Infidelity is pervasive in our culture, and it’s no longer rare in Christian marriages. On a regular basis, news of pastoral affairs (even homosexual ones) comes to light — and the impact on the church is devastating. Surely infidelity is a contributing factor in the 50 percent of marriages that end in divorce. The Barna Research Group reported in a 2004 study that the likelihood of divorce among born again Christians was identical to that of the general population. The study also cited attitudinal data showing that most Americans reject the notion that divorce is a sin.

God is very clear, however, that He hates divorce (Malachi 2:16). He also says, "So they are no longer two, but one. Therefore what God has joined together, let man not separate" (Matthew 19:6). According to the New Testament, there are two justifications for divorce: infidelity (Matthew 5:32) and desertion (1 Corinthians 7:15).

Divorce also means losing the security of an intact family. It can destroy the network of family and friends. For the custodial parent (often the wife) it can mean a loss of financial stability; and for the non-custodial parent (typically the father) it means much less time with the children.

It’s easy to see why God has set certain boundaries and prohibitions in Scripture. God will provide couples great help in sustaining this holy covenant.

Separation is also a drastic step. It may, however, be necessary in the healing process. A deep sense of betrayal and humiliation may make it difficult to live under the same roof with a spouse who has recently announced their battle with homosexuality, especially if infidelity is involved. In the book Someone I Love is Gay, Anita Worthen and Bob Davies outline reasons to temporarily separate:

  1. The gay spouse is spending major unaccounted time away from family.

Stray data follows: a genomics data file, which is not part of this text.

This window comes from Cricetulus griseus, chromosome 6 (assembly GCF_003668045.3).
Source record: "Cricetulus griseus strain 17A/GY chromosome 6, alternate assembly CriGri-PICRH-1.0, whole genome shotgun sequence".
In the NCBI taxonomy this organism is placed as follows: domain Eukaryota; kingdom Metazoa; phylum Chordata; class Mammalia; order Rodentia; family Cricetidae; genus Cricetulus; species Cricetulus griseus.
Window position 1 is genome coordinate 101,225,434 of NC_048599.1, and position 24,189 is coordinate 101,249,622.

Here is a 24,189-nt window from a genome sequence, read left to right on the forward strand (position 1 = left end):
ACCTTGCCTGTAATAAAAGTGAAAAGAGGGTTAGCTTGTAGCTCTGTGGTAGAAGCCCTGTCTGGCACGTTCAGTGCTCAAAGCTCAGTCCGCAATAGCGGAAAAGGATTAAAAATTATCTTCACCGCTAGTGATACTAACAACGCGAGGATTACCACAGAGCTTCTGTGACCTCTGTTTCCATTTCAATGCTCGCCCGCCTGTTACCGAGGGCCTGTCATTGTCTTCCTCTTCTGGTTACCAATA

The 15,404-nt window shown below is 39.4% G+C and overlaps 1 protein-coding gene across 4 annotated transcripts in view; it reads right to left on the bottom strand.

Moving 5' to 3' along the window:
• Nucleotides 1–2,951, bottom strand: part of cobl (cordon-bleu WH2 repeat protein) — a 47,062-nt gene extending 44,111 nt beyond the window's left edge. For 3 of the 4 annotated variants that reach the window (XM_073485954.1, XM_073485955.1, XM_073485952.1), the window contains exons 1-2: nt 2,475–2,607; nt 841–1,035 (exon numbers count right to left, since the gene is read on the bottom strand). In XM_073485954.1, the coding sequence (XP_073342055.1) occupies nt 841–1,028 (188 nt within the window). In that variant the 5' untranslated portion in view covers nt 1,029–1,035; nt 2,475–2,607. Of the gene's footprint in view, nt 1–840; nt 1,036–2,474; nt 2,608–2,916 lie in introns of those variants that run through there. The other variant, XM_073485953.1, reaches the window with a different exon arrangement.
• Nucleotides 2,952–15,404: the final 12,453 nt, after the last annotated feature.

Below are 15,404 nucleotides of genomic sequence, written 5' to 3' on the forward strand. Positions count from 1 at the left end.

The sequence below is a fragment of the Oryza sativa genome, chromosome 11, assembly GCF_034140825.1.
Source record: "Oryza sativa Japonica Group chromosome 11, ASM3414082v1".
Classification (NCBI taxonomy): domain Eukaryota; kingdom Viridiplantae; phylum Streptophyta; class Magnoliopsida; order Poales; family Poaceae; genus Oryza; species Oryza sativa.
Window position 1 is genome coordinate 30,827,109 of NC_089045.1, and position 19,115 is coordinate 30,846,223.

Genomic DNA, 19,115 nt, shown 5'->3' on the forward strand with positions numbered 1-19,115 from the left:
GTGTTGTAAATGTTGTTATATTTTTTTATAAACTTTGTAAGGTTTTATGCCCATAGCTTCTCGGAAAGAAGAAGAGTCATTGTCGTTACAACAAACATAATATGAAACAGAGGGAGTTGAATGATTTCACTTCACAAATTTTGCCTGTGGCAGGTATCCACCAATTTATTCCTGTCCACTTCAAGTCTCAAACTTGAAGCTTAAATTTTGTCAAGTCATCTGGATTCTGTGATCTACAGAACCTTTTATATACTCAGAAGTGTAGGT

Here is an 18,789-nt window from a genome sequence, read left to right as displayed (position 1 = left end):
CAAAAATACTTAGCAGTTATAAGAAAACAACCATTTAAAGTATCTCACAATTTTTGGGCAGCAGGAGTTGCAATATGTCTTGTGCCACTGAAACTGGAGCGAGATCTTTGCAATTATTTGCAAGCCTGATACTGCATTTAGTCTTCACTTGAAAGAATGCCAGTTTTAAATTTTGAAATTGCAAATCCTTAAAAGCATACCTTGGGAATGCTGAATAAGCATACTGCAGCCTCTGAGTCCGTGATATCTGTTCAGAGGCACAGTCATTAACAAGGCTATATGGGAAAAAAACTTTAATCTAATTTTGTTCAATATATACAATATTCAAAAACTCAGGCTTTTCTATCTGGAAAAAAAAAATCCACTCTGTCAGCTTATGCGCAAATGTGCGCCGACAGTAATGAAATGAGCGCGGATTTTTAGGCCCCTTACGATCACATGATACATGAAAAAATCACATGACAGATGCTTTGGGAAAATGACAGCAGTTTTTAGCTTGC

2. The gay spouse appears to have given up trying to solve the homosexual problem. Or he or she is unrepentant for his or her actions.
  3. The gay spouse (especially in the case of a husband) shows a constant disregard for his partner’s physical and sexual health. Both men and women can bring incurable diseases into a marriage from another sexual partner.
  4. The gay spouse blames his or her partner for all the problems occurring in the marriage and refuses rational discussion.
  5. The gay spouse is engaging in other destructive behaviour, such as heavy drinking or illicit drug use.
  6. The gay spouse continues to exhibit a pattern of habitual deception.

Joe Dallas, in his book When Homosexuality Hits Home, urges that separation not be used as punishment, but to determine the future and direction of your marriage. He says of separation, "Do so with a redemptive purpose in mind, not a knee-jerk reaction."

Dallas also suggests enlisting the help of a counsellor or pastor to determine on what terms you’re willing to stay in the marriage. He’s not suggesting divorce, but for you to draw up boundaries and then determine what you’ll do when they’re not honoured. He encourages including the following:

  • Separating from the behaviour or person involved. (Example: If it’s been Internet porn, you expect your spouse to get a new Internet service provider or do away with the Internet altogether. If it’s a relationship with an individual, you require total severing of all communication with that person.)

  • Joining you for marital counselling to determine how your marriage is to be preserved.
    Seeking help from a pastor, counsellor or ministry specialised in help for repentant homosexuals.

  • In all of these decisions, it’s vital to be in ceaseless prayer and to be receiving wisdom from a pastor or professional Christian counsellor.

© 2007 Focus on the Family. All rights reserved. Used with permission. Originally published at

Amy Tracy

Amy Tracy is the former information manager for Focus on the Family’s public policy division.

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